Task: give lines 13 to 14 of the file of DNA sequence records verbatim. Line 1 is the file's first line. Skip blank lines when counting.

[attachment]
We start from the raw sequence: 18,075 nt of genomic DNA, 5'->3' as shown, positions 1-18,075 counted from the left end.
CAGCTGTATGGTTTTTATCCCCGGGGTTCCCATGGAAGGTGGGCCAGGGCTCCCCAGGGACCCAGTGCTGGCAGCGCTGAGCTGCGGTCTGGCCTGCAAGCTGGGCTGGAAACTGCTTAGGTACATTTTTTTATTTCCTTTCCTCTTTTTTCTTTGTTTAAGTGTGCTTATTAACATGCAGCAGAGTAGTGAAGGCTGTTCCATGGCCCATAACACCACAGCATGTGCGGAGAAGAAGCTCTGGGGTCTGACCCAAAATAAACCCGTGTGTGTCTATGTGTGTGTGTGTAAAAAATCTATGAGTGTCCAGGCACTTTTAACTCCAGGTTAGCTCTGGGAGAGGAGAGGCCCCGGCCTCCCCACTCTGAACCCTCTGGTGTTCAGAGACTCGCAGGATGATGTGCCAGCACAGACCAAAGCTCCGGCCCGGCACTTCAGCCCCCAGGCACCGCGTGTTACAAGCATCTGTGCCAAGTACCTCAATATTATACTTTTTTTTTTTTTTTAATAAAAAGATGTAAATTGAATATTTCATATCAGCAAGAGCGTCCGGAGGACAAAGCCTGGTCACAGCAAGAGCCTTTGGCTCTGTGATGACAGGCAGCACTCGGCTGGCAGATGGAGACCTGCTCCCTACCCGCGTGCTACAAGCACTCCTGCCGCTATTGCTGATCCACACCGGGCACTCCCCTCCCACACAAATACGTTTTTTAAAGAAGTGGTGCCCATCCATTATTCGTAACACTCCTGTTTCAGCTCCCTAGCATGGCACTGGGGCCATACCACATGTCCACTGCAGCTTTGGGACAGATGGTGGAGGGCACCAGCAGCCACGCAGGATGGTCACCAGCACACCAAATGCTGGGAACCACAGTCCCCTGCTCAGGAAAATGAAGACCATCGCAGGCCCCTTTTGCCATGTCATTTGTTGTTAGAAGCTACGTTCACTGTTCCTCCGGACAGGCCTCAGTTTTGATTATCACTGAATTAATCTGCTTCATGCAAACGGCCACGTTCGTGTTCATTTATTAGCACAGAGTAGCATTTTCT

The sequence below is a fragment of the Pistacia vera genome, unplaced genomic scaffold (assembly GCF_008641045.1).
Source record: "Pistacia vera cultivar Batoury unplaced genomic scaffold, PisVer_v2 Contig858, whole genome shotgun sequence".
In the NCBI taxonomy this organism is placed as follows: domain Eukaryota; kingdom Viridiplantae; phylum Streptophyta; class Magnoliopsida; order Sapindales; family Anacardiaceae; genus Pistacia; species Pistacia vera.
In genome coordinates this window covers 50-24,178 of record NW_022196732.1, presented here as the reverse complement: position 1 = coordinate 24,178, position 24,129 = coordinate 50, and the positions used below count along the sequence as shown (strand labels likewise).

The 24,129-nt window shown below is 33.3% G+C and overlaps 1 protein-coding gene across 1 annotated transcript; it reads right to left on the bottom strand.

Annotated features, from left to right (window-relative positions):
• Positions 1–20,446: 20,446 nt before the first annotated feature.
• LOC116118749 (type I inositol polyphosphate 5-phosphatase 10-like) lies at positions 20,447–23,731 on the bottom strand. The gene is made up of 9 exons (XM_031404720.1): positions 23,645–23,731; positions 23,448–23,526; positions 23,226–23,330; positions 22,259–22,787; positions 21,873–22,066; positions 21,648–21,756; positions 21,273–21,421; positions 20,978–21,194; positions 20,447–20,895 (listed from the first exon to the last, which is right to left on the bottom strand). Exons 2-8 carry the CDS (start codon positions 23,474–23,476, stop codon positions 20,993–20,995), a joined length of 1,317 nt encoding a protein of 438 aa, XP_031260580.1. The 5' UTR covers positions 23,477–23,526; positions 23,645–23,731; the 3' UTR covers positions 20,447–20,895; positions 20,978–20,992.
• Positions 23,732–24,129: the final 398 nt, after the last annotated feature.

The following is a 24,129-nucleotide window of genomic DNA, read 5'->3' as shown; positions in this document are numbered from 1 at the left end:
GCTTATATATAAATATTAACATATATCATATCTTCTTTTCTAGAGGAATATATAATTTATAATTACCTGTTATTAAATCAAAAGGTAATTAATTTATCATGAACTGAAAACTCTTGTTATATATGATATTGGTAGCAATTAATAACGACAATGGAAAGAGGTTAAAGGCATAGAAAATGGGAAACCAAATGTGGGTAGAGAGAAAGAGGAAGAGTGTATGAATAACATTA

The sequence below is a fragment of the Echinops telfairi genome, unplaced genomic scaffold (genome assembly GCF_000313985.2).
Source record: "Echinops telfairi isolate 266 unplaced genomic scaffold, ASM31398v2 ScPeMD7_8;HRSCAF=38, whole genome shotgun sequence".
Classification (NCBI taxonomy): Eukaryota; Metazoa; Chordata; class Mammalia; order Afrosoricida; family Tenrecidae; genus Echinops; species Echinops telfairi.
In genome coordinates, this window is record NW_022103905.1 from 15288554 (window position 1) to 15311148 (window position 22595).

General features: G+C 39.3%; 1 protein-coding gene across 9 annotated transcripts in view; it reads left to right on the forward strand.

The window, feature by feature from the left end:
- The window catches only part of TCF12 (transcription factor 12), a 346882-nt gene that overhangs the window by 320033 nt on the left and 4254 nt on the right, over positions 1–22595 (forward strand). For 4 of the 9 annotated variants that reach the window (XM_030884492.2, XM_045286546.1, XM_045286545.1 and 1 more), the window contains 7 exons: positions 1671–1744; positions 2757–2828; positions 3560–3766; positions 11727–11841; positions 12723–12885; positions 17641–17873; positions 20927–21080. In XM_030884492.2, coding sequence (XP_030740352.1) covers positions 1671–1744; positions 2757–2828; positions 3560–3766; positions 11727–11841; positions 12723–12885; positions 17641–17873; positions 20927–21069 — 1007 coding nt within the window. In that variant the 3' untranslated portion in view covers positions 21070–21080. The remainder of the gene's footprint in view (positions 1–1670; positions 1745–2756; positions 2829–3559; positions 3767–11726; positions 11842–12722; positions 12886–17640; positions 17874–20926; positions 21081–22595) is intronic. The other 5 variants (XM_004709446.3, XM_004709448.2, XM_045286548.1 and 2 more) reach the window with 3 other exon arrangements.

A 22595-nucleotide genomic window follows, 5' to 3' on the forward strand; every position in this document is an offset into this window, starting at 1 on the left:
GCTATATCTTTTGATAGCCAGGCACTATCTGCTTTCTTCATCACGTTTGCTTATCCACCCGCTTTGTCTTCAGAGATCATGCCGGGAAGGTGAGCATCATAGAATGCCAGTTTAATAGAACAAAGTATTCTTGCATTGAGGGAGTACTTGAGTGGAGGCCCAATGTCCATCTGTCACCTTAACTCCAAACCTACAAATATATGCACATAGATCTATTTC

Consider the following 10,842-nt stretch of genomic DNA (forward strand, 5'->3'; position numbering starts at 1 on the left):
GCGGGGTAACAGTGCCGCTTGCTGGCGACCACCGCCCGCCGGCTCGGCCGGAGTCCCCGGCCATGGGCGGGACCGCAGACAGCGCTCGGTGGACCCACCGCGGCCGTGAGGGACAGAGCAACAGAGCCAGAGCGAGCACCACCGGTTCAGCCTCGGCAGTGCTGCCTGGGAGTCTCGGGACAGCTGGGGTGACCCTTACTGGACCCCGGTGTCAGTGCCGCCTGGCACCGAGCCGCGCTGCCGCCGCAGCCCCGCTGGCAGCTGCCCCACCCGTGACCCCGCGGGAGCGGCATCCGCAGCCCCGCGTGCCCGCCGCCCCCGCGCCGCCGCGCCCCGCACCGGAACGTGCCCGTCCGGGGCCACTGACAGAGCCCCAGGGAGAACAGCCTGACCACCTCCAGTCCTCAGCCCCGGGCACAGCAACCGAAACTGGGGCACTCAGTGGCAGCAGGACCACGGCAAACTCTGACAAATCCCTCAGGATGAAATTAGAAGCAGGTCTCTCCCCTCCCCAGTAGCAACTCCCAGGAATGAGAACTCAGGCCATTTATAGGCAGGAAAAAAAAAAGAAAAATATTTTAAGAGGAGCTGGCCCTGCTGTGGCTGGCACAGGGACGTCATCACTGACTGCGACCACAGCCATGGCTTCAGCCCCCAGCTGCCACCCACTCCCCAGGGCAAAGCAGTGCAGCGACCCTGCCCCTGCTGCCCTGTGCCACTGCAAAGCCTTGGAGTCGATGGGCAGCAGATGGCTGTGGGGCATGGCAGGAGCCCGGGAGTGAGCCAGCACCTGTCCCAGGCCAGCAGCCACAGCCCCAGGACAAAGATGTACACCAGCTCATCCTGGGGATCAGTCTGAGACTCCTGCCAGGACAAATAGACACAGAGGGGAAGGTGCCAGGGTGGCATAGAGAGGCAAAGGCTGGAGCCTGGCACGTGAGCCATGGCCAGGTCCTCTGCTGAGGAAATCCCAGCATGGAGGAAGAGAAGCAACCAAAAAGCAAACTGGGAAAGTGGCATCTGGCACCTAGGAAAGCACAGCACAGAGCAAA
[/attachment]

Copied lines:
GCTTATATATAAATATTAACATATATCATATCTTCTTTTCTAGAGGAATATATAATTTATAATTACCTGTTATTAAATCAAAAGGTAATTAATTTATCATGAACTGAAAACTCTTGTTATATATGATATTGGTAGCAATTAATAACGACAATGGAAAGAGGTTAAAGGCATAGAAAATGGGAAACCAAATGTGGGTAGAGAGAAAGAGGAAGAGTGTATGAATAACATTA

The sequence below is a fragment of the Echinops telfairi genome, unplaced genomic scaffold (genome assembly GCF_000313985.2).